Eighteen take tour of Madras

by: Photo By Holly M. Gill - Madras city officials Mike Morgan, left, Mayor Rick Allen (left of center), and Chamber Director Parrish Van Wert, second from right, were on hand to answer questions from prospective developers as the group toured Madras. Above, the group stopped to view the Strawberry Heights project and the east Madras hillsides, targeted for development.

   Over 30 potential developers -- most from Oregon and Washington -- have expressed an interest in a planned community on the east side of Madras on land owned by the city of Madras and the Bean Foundation.
   On Tuesday, Nov. 30, 18 of those prospective developers participated in a community orientation and project walk-through.
   Earlier this month, the city advertised in national and regional publications to solicit requests for qualifications (RFQs) from developers in hopes of finding the most qualified developer for the project.
   "I think if we get five legitimate responses, it will be phenomenal because it's such a big project," said Mike Morgan, Madras city administrator. "There are only so many firms big enough to compete for the project."
   The project is an 820-acre master-planned community, which will be developed over the next 10 to 15 years on the east side of Madras.
   The city owns 620 acres, which it purchased in 2003 in anticipation of construction of the Oregon Department of Correction's proposed prison, which will be located several miles east of Madras on Ashwood Road.
   Part of the land will be used for open spaces -- such as a golf course, parks, and trails -- to disperse the city's treated wastewater. The effluent is expected to increase significantly when the 1,240-bed medium security, and 864-bed minimum security facility is built.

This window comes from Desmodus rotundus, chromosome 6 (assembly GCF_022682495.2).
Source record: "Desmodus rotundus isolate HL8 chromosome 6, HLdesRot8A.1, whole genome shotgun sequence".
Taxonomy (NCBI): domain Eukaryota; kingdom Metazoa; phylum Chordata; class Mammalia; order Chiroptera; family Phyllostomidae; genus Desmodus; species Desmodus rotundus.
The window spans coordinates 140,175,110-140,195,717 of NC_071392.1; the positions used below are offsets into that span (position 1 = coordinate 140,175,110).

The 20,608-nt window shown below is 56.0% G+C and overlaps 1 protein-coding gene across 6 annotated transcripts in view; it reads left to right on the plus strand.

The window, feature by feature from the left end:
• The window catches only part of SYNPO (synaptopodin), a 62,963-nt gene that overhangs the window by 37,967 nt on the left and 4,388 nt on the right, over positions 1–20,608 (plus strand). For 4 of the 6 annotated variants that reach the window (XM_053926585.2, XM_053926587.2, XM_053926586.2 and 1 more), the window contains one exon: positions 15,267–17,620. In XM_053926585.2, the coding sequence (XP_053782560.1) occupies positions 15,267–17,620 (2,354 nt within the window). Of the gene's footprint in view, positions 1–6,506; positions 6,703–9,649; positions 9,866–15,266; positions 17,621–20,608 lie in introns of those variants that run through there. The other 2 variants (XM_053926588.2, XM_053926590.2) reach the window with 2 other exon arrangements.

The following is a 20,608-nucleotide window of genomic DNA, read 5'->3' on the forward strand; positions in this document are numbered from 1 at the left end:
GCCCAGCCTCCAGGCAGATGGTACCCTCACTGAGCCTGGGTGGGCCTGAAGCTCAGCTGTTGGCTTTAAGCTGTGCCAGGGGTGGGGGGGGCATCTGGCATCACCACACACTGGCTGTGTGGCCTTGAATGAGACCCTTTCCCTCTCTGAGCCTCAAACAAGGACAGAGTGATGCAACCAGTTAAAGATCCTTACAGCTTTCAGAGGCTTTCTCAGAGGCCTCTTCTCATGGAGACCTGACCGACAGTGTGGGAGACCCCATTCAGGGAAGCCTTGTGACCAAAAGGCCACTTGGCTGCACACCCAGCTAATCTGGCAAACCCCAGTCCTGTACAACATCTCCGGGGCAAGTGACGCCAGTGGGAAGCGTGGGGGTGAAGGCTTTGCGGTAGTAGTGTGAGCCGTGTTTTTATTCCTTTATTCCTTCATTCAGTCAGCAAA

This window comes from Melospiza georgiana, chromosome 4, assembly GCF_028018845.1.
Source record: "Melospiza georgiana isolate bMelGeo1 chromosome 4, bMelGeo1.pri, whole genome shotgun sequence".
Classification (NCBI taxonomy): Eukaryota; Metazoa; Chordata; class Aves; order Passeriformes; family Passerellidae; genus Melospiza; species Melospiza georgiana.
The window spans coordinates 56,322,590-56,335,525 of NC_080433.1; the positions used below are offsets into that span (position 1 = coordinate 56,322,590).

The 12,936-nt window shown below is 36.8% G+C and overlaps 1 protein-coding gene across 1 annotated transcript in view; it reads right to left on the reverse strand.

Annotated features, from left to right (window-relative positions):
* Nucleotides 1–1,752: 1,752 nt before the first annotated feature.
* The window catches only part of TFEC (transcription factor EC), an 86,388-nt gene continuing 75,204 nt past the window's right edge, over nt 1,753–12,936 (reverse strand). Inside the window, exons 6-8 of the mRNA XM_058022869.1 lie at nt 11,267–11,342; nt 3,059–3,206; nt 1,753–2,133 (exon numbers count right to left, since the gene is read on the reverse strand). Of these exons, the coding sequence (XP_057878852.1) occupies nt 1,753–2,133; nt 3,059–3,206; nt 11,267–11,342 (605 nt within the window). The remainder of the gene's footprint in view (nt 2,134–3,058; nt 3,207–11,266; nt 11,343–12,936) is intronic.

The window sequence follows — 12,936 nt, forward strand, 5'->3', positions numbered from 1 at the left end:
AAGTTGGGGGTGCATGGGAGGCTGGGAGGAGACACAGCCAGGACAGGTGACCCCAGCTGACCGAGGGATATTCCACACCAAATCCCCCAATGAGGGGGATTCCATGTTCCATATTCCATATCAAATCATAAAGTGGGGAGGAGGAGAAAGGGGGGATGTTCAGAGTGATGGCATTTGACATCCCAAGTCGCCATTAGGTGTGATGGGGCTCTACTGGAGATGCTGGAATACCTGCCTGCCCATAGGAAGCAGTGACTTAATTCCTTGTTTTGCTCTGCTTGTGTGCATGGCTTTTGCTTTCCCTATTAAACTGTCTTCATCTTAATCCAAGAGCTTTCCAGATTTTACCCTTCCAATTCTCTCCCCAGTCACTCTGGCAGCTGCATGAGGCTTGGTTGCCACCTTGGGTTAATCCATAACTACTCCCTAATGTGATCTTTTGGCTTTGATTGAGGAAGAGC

The Bean Foundation owns another 200 acres, south and east of the Jefferson County Middle School, which will be developed along with the city's land. The planned community will include about 1,700 homes, ranging from affordable housing to custom homes, single units to multi-family units, in addition to a commercial area and open spaces.
   When the city sells its property, proceeds will repay the sewer fund's investment, and pay for other improvements. The Bean Foundation will use proceeds to supplement its endowment, and support other community programs and projects.
   Although the city has received inquiries from over 30 firms, "The real test is how many submit statements of qualifications, due Dec. 20," said Morgan. "It's not an inexpensive process."
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